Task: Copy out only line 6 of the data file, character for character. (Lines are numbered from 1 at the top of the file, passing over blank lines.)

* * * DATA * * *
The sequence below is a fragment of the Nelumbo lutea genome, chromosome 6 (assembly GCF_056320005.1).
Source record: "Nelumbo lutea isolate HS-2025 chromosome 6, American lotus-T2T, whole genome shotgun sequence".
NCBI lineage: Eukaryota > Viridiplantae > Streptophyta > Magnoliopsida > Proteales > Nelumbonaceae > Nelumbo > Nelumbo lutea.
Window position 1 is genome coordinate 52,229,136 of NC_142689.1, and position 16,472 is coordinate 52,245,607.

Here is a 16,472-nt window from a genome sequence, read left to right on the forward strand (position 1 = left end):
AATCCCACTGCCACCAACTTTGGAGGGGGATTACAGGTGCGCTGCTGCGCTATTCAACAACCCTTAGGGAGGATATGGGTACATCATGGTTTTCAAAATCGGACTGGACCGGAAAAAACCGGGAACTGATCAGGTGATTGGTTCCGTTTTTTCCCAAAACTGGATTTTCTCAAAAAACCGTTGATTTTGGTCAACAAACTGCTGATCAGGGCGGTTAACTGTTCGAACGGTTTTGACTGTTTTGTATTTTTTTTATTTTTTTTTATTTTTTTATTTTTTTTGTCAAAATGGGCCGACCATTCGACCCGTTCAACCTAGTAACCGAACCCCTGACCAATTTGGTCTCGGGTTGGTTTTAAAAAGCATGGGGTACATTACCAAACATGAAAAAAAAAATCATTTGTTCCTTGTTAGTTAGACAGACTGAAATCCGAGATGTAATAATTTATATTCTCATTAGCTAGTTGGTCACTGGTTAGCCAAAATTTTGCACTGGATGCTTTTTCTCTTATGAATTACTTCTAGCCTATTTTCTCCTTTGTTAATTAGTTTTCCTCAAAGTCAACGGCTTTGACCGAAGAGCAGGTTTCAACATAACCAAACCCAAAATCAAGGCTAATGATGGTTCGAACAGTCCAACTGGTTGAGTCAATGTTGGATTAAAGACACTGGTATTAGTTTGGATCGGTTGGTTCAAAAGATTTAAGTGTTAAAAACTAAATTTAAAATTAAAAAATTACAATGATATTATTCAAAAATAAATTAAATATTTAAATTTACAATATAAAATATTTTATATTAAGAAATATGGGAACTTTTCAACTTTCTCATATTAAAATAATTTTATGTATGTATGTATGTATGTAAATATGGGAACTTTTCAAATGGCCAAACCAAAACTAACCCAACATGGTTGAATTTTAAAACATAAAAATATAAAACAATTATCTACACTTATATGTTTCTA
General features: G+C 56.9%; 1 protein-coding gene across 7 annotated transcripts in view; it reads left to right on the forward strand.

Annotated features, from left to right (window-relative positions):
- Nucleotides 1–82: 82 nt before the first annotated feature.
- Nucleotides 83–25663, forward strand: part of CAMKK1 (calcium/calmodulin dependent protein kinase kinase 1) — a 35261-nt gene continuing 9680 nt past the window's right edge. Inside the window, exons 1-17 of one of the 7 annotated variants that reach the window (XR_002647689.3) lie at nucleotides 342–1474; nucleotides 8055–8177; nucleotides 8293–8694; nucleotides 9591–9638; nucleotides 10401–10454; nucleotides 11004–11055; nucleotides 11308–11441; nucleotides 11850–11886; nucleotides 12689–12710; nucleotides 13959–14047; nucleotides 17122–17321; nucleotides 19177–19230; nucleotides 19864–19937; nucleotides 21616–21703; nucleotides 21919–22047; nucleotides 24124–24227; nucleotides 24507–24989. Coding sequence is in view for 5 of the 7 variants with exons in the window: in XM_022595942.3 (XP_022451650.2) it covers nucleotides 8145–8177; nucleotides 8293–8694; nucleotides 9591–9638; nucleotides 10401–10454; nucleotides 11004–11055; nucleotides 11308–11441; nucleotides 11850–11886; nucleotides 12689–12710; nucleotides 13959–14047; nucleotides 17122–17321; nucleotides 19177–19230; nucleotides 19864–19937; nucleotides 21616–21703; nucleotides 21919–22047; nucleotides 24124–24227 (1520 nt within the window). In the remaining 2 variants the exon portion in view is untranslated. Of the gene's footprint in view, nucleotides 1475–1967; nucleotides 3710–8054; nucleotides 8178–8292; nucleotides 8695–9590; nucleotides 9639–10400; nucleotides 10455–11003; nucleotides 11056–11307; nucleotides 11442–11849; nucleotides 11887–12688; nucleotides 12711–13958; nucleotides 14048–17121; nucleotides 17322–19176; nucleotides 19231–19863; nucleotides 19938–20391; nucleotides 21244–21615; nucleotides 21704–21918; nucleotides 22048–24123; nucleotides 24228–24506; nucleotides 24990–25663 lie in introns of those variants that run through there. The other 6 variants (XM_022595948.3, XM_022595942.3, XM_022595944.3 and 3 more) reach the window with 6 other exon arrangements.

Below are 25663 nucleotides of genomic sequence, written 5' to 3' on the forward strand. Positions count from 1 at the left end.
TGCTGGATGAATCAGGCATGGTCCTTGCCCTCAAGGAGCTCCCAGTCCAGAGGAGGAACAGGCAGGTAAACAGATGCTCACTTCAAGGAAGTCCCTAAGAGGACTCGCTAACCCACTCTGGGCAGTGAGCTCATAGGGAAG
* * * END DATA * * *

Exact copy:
AATCCCACTGCCACCAACTTTGGAGGGGGATTACAGGTGCGCTGCTGCGCTATTCAACAACCCTTAGGGAGGATATGGGTACATCATGGTTTTCAAAATCGGACTGGACCGGAAAAAACCGGGAACTGATCAGGTGATTGGTTCCGTTTTTTCCCAAAACTGGATTTTCTCAAAAAACCGTTGATTTTGGTCAACAAACTGCTGATCAGGGCGGTTAACTGTTCGAACGGTTTTGACTGTTTTGTATTTTTTTTATTTTTTTTTATTTTTTTATTTTTTTTGTCAAAATGGGCCGACCATTCGACCCGTTCAACCTAGTAACCGAACCCCTGACCAATTTGGTCTCGGGTTGGTTTTAAAAAGCATGGGGTACATTACCAAACATGAAAAAAAAAATCATTTGTTCCTTGTTAGTTAGACAGACTGAAATCCGAGATGTAATAATTTATATTCTCATTAGCTAGTTGGTCACTGGTTAGCCAAAATTTTGCACTGGATGCTTTTTCTCTTATGAATTACTTCTAGCCTATTTTCTCCTTTGTTAATTAGTTTTCCTCAAAGTCAACGGCTTTGACCGAAGAGCAGGTTTCAACATAACCAAACCCAAAATCAAGGCTAATGATGGTTCGAACAGTCCAACTGGTTGAGTCAATGTTGGATTAAAGACACTGGTATTAGTTTGGATCGGTTGGTTCAAAAGATTTAAGTGTTAAAAACTAAATTTAAAATTAAAAAATTACAATGATATTATTCAAAAATAAATTAAATATTTAAATTTACAATATAAAATATTTTATATTAAGAAATATGGGAACTTTTCAACTTTCTCATATTAAAATAATTTTATGTATGTATGTATGTATGTAAATATGGGAACTTTTCAAATGGCCAAACCAAAACTAACCCAACATGGTTGAATTTTAAAACATAAAAATATAAAACAATTATCTACACTTATATGTTTCTA